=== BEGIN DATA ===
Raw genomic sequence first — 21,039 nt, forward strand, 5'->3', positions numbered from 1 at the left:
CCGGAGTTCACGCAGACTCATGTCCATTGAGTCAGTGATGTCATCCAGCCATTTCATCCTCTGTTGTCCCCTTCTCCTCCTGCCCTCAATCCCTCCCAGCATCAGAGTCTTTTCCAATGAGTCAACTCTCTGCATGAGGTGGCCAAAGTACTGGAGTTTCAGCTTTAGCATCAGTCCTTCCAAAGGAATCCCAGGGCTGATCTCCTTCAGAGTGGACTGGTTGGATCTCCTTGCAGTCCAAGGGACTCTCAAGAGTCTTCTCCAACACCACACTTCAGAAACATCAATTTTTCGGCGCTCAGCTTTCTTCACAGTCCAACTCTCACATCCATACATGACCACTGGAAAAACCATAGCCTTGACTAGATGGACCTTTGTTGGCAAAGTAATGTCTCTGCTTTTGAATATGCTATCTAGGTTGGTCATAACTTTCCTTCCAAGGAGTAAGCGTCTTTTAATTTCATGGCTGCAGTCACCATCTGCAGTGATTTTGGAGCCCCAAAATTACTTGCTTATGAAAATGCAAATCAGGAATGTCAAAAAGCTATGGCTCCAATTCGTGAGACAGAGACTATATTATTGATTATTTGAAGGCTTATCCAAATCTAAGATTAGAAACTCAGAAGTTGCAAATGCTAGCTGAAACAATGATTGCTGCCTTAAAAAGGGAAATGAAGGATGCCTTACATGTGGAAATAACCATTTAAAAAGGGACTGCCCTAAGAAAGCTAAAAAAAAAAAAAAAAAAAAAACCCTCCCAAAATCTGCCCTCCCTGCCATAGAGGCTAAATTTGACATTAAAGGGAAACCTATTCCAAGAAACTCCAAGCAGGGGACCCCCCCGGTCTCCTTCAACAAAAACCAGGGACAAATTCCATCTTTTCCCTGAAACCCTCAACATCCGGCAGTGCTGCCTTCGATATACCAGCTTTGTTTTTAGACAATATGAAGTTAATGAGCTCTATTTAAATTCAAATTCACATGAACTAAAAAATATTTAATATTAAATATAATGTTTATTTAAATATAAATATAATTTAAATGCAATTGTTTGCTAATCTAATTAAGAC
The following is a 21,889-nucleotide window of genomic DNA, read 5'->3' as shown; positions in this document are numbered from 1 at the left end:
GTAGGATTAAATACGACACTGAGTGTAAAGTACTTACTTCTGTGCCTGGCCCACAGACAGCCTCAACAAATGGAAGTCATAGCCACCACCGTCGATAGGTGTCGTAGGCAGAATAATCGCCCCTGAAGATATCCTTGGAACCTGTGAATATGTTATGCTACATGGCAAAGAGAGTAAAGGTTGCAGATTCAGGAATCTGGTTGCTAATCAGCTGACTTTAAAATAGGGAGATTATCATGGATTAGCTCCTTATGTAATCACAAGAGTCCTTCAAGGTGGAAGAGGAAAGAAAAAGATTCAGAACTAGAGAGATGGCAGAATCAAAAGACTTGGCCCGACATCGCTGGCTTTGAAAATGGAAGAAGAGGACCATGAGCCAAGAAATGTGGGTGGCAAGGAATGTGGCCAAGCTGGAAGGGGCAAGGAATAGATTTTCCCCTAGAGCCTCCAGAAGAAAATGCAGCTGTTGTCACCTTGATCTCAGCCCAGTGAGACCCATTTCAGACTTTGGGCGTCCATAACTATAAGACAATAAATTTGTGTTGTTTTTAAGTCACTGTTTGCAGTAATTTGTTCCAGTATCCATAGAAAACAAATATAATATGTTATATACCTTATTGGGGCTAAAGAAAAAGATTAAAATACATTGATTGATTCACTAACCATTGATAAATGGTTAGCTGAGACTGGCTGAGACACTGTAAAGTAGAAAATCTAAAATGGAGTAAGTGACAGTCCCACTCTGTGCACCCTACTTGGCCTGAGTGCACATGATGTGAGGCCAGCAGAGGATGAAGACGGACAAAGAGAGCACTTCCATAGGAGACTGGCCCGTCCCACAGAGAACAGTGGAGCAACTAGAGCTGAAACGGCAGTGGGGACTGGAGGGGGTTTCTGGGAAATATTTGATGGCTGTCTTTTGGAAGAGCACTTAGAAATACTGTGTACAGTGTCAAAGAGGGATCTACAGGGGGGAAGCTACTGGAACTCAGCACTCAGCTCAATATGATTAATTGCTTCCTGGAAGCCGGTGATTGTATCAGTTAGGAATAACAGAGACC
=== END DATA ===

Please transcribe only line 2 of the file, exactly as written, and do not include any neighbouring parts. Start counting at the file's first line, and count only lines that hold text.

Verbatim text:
CCGGAGTTCACGCAGACTCATGTCCATTGAGTCAGTGATGTCATCCAGCCATTTCATCCTCTGTTGTCCCCTTCTCCTCCTGCCCTCAATCCCTCCCAGCATCAGAGTCTTTTCCAATGAGTCAACTCTCTGCATGAGGTGGCCAAAGTACTGGAGTTTCAGCTTTAGCATCAGTCCTTCCAAAGGAATCCCAGGGCTGATCTCCTTCAGAGTGGACTGGTTGGATCTCCTTGCAGTCCAAGGGACTCTCAAGAGTCTTCTCCAACACCACACTTCAGAAACATCAATTTTTCGGCGCTCAGCTTTCTTCACAGTCCAACTCTCACATCCATACATGACCACTGGAAAAACCATAGCCTTGACTAGATGGACCTTTGTTGGCAAAGTAATGTCTCTGCTTTTGAATATGCTATCTAGGTTGGTCATAACTTTCCTTCCAAGGAGTAAGCGTCTTTTAATTTCATGGCTGCAGTCACCATCTGCAGTGATTTTGGAGCCCCAAAATTACTTGCTTATGAAAATGCAAATCAGGAATGTCAAAAAGCTATGGCTCCAATTCGTGAGACAGAGACTATATTATTGATTATTTGAAGGCTTATCCAAATCTAAGATTAGAAACTCAGAAGTTGCAAATGCTAGCTGAAACAATGATTGCTGCCTTAAAAAGGGAAATGAAGGATGCCTTACATGTGGAAATAACCATTTAAAAAGGGACTGCCCTAAGAAAGCTAAAAAAAAAAAAAAAAAAAAAACCCTCCCAAAATCTGCCCTCCCTGCCATAGAGGCTAAATTTGACATTAAAGGGAAACCTATTCCAAGAAACTCCAAGCAGGGGACCCCCCCGGTCTCCTTCAACAAAAACCAGGGACAAATTCCATCTTTTCCCTGAAACCCTCAACATCCGGCAGTGCTGCCTTCGATATACCAGCTTTGTTTTTAGACAATATGAAGTTAATGAGCTCTATTTAAATTCAAATTCACATGAACTAAAAAATATTTAATATTAAATATAATGTTTATTTAAATATAAATATAATTTAAATGCAATTGTTTGCTAATCTAATTAAGAC